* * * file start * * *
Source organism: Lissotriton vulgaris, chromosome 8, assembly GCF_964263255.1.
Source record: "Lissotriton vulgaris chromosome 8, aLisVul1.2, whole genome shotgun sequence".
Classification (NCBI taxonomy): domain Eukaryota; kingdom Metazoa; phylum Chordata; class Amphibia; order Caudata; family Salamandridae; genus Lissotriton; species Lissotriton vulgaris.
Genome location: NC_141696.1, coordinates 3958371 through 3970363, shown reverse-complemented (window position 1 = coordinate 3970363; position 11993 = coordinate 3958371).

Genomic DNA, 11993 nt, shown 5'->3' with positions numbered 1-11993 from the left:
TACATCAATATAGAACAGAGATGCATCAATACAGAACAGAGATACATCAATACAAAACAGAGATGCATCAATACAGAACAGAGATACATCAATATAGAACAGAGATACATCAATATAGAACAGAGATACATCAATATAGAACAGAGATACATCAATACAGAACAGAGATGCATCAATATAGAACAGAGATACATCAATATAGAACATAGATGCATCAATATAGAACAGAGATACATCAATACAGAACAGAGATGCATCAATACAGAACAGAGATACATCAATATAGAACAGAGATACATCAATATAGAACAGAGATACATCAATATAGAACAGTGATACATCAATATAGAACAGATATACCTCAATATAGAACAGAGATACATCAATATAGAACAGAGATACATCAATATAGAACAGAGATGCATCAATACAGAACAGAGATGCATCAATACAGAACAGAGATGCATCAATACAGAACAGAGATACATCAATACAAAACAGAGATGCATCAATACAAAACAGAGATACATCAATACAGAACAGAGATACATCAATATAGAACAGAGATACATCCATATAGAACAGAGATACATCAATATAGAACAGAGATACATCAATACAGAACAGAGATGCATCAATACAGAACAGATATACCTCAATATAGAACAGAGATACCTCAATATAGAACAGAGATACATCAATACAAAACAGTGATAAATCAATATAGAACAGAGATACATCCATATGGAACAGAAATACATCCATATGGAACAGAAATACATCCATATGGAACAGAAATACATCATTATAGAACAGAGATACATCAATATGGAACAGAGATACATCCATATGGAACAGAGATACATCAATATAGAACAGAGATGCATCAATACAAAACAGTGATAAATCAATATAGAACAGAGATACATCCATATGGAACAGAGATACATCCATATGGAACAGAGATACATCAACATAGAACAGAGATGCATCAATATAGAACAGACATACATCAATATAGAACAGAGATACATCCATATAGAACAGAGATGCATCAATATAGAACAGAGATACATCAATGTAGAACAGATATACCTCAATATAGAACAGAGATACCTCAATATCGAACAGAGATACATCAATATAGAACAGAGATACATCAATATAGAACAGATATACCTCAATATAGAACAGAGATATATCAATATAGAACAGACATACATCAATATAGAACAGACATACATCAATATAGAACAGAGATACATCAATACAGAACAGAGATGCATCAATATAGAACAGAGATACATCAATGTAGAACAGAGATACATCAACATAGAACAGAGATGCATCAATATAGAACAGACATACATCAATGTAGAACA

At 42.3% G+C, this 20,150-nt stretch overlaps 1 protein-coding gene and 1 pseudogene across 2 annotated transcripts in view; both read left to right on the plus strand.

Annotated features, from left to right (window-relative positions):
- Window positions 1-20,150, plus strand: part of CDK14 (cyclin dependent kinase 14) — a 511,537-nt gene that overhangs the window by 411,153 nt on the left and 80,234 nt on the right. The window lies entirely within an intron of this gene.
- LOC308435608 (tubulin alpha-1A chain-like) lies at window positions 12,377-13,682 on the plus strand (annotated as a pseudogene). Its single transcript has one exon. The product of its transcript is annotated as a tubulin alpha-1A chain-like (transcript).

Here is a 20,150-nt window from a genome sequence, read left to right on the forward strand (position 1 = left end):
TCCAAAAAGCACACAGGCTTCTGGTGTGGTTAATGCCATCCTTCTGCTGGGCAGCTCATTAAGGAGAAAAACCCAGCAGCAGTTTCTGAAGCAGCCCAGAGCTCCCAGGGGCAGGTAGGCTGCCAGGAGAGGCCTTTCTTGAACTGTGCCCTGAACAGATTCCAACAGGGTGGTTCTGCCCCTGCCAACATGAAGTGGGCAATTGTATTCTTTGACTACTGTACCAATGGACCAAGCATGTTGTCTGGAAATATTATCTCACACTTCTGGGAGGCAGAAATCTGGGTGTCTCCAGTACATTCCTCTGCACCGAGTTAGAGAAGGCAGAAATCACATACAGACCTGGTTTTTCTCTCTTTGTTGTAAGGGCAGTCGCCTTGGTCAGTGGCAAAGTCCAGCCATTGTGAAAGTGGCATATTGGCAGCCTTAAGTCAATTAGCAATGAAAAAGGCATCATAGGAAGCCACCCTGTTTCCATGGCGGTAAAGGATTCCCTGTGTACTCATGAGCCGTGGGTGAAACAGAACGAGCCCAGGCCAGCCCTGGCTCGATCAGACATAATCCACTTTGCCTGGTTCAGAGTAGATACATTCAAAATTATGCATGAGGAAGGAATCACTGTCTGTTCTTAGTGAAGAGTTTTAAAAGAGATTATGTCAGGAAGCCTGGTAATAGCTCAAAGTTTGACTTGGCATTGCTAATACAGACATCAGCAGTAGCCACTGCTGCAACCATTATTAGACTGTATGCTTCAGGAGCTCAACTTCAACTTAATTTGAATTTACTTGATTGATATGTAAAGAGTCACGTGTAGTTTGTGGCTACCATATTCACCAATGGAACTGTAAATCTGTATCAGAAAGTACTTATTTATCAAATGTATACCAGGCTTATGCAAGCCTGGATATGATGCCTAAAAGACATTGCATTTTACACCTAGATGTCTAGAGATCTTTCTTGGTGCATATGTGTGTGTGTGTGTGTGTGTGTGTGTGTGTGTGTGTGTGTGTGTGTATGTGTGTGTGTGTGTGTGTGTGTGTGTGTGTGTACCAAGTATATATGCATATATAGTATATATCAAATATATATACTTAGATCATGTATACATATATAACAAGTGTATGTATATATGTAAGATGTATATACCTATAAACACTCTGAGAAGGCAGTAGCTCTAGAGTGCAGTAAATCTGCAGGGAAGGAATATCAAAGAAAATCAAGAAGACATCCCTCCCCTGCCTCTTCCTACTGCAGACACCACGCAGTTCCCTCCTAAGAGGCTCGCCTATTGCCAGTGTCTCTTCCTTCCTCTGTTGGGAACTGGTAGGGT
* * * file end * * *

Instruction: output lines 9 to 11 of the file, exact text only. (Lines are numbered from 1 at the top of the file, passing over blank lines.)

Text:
- Window positions 1-20,150, plus strand: part of CDK14 (cyclin dependent kinase 14) — a 511,537-nt gene that overhangs the window by 411,153 nt on the left and 80,234 nt on the right. The window lies entirely within an intron of this gene.
- LOC308435608 (tubulin alpha-1A chain-like) lies at window positions 12,377-13,682 on the plus strand (annotated as a pseudogene). Its single transcript has one exon. The product of its transcript is annotated as a tubulin alpha-1A chain-like (transcript).

Here is a 20,150-nt window from a genome sequence, read left to right on the forward strand (position 1 = left end):